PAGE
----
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GM's Bob Lutz  (Source: Photobucket/willfusion)

Production Chevrolet Volt
GM gives a thumbs up to the Volt's battery pack

General Motors' Bob Lutz made headlines earlier today for his comments on crash testing for European-designed vehicles. Lutz argued that differing crash testing standards are preventing the GM from bringing over smaller, more fuel efficient vehicles from Europe that would help the company boost its Corporate Average Fuel Economy (CAFE).

When Lutz isn't championing GM's efforts to pump the U.S. market full of high quality, fuel efficient vehicles with traditional internal combustion engines (ICEs) and drivetrains, he is singing the praises of the upcoming Chevrolet Volt. In the latest saga of the Volt's development, Lutz proclaims that testing of the vehicle's lithium-ion battery pack is going smoothly.

"We haven't hit any obstacles so far for the batteries," remarked Lutz to Kicking Tires. "They are all performing flawlessly. It's almost scary we are not seeing any problems with the batteries."

Lutz went on to explain that the batteries have been subjected to numerous reliability and durability tests which encompass rigorous road testing and extreme temperature variances. That being said, the battery life of the lithium-ion battery is a concern for GM. As a result, the battery along with other powertrain components will be covered under a 10-year warranty.

"We're being conservative on battery life. For our cost calculations we're assuming each car will need a replacement during the warranty period," added Lutz.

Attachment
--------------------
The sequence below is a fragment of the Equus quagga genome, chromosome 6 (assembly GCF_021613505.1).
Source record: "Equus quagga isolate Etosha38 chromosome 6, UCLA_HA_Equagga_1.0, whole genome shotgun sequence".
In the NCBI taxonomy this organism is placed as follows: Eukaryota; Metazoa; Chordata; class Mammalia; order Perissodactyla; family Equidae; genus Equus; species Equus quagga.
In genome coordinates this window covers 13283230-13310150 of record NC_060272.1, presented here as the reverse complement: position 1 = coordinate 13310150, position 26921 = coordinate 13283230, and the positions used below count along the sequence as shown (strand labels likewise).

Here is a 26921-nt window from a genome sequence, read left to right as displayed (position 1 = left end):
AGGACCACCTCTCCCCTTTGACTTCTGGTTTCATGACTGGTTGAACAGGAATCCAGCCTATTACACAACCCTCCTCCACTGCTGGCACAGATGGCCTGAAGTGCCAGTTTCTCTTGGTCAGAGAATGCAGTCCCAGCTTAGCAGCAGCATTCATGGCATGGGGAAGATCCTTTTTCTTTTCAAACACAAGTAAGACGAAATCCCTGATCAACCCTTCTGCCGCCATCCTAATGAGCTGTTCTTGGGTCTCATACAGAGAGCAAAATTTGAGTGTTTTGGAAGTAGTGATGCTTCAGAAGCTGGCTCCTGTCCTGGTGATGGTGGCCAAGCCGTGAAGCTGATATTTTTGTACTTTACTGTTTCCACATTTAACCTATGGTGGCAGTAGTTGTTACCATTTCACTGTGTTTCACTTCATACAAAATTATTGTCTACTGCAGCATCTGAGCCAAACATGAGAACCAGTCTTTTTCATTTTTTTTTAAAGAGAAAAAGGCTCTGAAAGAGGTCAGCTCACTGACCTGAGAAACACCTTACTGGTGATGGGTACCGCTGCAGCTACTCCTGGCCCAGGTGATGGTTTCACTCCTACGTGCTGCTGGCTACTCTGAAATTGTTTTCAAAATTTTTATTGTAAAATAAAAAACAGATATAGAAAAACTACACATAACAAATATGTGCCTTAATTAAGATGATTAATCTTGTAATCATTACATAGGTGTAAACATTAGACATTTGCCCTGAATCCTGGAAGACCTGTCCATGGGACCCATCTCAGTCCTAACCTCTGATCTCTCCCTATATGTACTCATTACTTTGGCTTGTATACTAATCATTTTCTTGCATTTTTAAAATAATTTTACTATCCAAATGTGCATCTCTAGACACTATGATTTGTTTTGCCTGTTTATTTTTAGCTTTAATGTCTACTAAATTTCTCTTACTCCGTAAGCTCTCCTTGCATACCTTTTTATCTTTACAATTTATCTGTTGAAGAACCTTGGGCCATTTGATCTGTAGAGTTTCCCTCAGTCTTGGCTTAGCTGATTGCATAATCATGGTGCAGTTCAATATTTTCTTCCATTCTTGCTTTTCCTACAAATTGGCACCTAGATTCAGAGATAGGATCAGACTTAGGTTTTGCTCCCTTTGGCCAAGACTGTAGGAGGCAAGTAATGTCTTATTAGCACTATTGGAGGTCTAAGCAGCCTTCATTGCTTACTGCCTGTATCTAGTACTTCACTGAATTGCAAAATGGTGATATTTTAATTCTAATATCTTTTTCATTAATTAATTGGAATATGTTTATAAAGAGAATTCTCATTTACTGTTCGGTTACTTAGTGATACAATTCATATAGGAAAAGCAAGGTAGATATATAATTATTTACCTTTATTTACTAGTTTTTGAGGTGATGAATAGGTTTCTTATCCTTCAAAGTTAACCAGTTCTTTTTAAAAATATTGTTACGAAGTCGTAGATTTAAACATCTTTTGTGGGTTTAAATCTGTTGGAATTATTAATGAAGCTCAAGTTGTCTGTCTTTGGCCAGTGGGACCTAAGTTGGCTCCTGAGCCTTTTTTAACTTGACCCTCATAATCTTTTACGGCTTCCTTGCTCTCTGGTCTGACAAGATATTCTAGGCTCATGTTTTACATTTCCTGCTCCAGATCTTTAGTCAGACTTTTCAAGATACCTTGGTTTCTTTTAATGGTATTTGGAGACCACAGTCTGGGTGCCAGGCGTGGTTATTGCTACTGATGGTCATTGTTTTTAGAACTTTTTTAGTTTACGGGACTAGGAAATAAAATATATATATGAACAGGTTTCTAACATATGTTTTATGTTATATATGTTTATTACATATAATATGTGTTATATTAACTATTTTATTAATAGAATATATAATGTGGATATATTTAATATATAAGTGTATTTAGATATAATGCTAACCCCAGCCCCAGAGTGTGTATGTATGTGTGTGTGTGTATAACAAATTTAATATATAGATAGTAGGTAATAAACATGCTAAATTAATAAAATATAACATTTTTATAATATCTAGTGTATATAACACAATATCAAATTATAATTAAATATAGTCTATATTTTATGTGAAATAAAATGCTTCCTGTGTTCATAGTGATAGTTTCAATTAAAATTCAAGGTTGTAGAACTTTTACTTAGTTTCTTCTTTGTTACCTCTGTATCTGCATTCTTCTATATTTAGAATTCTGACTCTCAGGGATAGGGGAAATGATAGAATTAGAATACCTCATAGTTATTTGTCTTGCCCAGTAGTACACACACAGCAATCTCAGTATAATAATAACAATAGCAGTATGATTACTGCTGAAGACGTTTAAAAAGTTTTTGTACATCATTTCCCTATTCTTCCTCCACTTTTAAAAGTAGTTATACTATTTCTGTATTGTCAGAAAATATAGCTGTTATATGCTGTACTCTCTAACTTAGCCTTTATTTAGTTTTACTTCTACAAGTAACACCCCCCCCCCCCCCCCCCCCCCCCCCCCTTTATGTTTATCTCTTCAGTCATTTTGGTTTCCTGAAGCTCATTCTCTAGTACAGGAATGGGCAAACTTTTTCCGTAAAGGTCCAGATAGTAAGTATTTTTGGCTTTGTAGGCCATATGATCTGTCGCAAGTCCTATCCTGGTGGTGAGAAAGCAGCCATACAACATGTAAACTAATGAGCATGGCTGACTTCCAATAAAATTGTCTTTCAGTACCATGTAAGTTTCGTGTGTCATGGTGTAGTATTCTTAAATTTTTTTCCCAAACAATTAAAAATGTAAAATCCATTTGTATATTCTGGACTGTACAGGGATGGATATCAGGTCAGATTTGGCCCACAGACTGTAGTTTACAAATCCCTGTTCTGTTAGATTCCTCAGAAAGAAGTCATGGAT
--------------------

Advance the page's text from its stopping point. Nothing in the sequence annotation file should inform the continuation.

Lithium-ion batteries -- when used to provide 100% propulsion for a vehicle -- have largely been untested on a large scale in the U.S. auto market. There have been niche players like Tesla Motors with its Roadster, which features a 6,381 cell lithium-ion battery pack, but it also carries a hefty $100,000+ price tag.

GM's Volt, on the other hand, is expected to carry a much more palatable price of around $40,000 to $45,000 before the requisite government rebates and tax credits.

The Chevrolet Volt was recently spied on the set of the “Transformers 2” set wearing what appeared to be production bodywork. Shortly before the exterior was spied, picture of the Volt’s interior was also leaked for the world to see.



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RE: 10-year... how many miles?
By Ammohunt on 9/3/2008 2:15:16 PM , Rating: 2
$40,000? lets get practical! (all numbers are basic averages) if you bought a small car that averaged 25MPG for $10,000(roughly the going rate) that would leave you with $30,000 to buy gas 30k/$3.99 a gallon multiplied by 25MPH = 187970 miles. So for the price of a volt you can drive your small car at 25MPG for close to 190K miles at roughly $4 a gallon. Even if gas goes to $10 a gallon you can still drive that car nearly 100k miles. Most small cars get better then 25MPG. I will pass on a volt just doesn't make economic sense at all...the volt will be a niche foo foo item.


RE: 10-year... how many miles?
By FITCamaro on 9/3/2008 3:02:18 PM , Rating: 2
The Volt is not a small car though.


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